(dasa sil matavo). These were not bhikkhunis or the female
                counterparts of ordained Buddhist monks, these were lay renunciates
                who, either as individuals or in small groups, decided to follow a
                life of Buddhist asceticism. The second part of the book deals with
                some of the organizations set up by these lay renunciates, the
                "nunneries" they established, their innovative methods of
                ordination, their dress and rules of conduct, and their perceptions
                of their role as "lay nuns." Most of the Sinhala lay nuns accept the
                fact (rigidly held by a large section of the ordained monks) that
                since the Theravada order of nuns died out there can never be the
                necessary quorum of nuns required by the vinaya rules to start the
                order again. However, they do not consider this an obstacle to
                fulfilling their roles as female renunciates. In fact, their present
                situation frees them from the control of monks (laid down in the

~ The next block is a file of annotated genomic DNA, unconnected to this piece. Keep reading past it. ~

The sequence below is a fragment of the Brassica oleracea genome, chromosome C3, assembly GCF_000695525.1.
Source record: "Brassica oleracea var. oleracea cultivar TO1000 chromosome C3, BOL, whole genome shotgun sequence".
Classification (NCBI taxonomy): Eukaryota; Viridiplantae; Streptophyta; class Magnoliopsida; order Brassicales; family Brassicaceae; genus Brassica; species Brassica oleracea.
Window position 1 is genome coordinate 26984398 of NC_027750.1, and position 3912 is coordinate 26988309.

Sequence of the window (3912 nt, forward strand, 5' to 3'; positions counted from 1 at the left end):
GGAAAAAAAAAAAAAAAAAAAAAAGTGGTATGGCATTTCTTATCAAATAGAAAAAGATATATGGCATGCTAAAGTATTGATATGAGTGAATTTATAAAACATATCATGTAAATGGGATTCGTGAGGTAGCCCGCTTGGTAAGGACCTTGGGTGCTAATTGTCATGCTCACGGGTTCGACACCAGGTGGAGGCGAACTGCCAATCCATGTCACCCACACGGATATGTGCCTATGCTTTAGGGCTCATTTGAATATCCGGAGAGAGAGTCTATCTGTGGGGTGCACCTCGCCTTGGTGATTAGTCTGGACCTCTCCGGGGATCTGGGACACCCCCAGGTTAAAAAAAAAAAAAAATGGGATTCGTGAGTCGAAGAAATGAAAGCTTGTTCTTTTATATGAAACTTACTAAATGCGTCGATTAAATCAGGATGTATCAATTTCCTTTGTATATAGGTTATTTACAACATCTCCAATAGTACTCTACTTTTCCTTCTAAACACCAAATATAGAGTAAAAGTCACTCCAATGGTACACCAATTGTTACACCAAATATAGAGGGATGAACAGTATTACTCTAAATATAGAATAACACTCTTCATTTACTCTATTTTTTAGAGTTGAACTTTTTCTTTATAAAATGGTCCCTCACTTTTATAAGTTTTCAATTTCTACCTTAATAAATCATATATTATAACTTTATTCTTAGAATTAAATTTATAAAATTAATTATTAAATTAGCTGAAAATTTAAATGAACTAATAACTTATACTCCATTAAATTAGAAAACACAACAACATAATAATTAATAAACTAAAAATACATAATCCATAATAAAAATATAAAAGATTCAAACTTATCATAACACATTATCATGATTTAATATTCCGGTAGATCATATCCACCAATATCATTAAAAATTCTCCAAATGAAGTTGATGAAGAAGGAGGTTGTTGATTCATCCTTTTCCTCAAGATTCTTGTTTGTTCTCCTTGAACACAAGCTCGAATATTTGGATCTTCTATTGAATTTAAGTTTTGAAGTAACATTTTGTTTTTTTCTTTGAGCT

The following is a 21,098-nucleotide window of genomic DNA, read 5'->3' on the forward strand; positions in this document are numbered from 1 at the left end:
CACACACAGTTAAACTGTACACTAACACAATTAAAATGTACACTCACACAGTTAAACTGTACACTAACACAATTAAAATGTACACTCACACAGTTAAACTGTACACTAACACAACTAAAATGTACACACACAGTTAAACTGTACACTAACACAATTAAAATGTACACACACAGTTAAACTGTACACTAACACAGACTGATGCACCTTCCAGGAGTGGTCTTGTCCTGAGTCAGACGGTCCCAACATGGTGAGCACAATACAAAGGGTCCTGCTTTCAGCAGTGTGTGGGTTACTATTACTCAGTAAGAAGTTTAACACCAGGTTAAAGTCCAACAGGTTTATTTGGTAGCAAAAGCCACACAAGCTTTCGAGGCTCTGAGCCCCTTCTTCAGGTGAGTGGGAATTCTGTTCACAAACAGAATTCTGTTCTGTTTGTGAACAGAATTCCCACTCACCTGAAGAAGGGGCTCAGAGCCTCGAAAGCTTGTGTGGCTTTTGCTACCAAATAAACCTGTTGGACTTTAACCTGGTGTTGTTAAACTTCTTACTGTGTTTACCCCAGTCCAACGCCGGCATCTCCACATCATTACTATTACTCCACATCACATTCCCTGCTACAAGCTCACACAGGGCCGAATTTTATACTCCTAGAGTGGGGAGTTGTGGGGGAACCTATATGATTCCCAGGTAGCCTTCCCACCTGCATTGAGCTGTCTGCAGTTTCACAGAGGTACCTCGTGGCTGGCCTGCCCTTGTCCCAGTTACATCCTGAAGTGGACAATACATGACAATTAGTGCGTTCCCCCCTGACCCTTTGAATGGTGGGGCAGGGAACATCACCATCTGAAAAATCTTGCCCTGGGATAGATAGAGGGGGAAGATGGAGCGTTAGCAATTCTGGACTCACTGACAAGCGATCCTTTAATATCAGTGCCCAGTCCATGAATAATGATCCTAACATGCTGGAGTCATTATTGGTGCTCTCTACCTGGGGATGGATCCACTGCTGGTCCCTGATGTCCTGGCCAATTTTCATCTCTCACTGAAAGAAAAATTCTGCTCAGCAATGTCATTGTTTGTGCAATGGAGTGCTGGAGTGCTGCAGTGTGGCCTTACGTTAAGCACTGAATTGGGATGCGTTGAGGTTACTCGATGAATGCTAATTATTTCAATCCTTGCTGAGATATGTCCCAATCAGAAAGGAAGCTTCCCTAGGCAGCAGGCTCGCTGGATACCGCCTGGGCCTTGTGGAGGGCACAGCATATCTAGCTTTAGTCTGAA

vinaya rules of the canon), and gives them independence, autonomy,
                and a sense of power. As lay nuns or dasa sil matavo, they can
                evolve their own rules of conduct, create their own rituals of
                ordination, and yet be part of the larger tradition of Buddhist
                asceticism. It is in that sense a very creative and innovative form
                of feminine resistance, worked out within the Buddhist framework.
                There may be little or no consensus among the different groups of
                lay renunciates on many issues, such as the appropriate rituals and
                rites of passage for the novices, but the groups agree on the basic
                premise that in accordance with Buddhist doctrine, women can, if
                they so choose, give up their traditional social roles and adopt the
                life of a renunciate. Most of the lay nuns whom Bartholomeusz
                describes chose the life of the renunciate. Like their forbears in
                the Pali canon, they did so because a personal tragedy, disillusion
                with the world, a deep religious fervor, or a commitment to service
                in the cause of Buddhism led them to renounce the worldly life.
                Bartholomeusz also traces the shifts and changes in lay attitudes
                toward these renunciates. During the Buddhist revival the lay nuns
                had considerable support from elite social groups who were also
                spearheading the movement for political independence. But once
                independence was won, Buddhism was "restored," and the need for